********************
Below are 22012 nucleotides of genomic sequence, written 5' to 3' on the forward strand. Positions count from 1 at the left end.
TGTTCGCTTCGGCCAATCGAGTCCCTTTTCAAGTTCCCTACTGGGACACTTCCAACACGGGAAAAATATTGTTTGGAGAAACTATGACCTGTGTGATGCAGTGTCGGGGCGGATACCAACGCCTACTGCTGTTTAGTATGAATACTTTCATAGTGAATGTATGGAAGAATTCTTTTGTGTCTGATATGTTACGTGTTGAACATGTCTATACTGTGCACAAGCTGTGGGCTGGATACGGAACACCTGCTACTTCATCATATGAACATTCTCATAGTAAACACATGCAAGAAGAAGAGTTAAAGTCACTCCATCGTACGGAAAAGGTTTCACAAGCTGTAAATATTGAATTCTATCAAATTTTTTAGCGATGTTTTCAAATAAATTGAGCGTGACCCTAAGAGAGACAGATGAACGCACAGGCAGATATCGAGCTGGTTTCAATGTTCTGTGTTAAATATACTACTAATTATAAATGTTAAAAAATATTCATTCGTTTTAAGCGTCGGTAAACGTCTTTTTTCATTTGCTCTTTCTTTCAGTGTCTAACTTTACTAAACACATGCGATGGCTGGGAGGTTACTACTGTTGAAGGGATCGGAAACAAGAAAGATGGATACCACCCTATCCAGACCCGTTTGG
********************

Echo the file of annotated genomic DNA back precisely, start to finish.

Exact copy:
Below are 22012 nucleotides of genomic sequence, written 5' to 3' on the forward strand. Positions count from 1 at the left end.
TGTTCGCTTCGGCCAATCGAGTCCCTTTTCAAGTTCCCTACTGGGACACTTCCAACACGGGAAAAATATTGTTTGGAGAAACTATGACCTGTGTGATGCAGTGTCGGGGCGGATACCAACGCCTACTGCTGTTTAGTATGAATACTTTCATAGTGAATGTATGGAAGAATTCTTTTGTGTCTGATATGTTACGTGTTGAACATGTCTATACTGTGCACAAGCTGTGGGCTGGATACGGAACACCTGCTACTTCATCATATGAACATTCTCATAGTAAACACATGCAAGAAGAAGAGTTAAAGTCACTCCATCGTACGGAAAAGGTTTCACAAGCTGTAAATATTGAATTCTATCAAATTTTTTAGCGATGTTTTCAAATAAATTGAGCGTGACCCTAAGAGAGACAGATGAACGCACAGGCAGATATCGAGCTGGTTTCAATGTTCTGTGTTAAATATACTACTAATTATAAATGTTAAAAAATATTCATTCGTTTTAAGCGTCGGTAAACGTCTTTTTTCATTTGCTCTTTCTTTCAGTGTCTAACTTTACTAAACACATGCGATGGCTGGGAGGTTACTACTGTTGAAGGGATCGGAAACAAGAAAGATGGATACCACCCTATCCAGACCCGTTTGG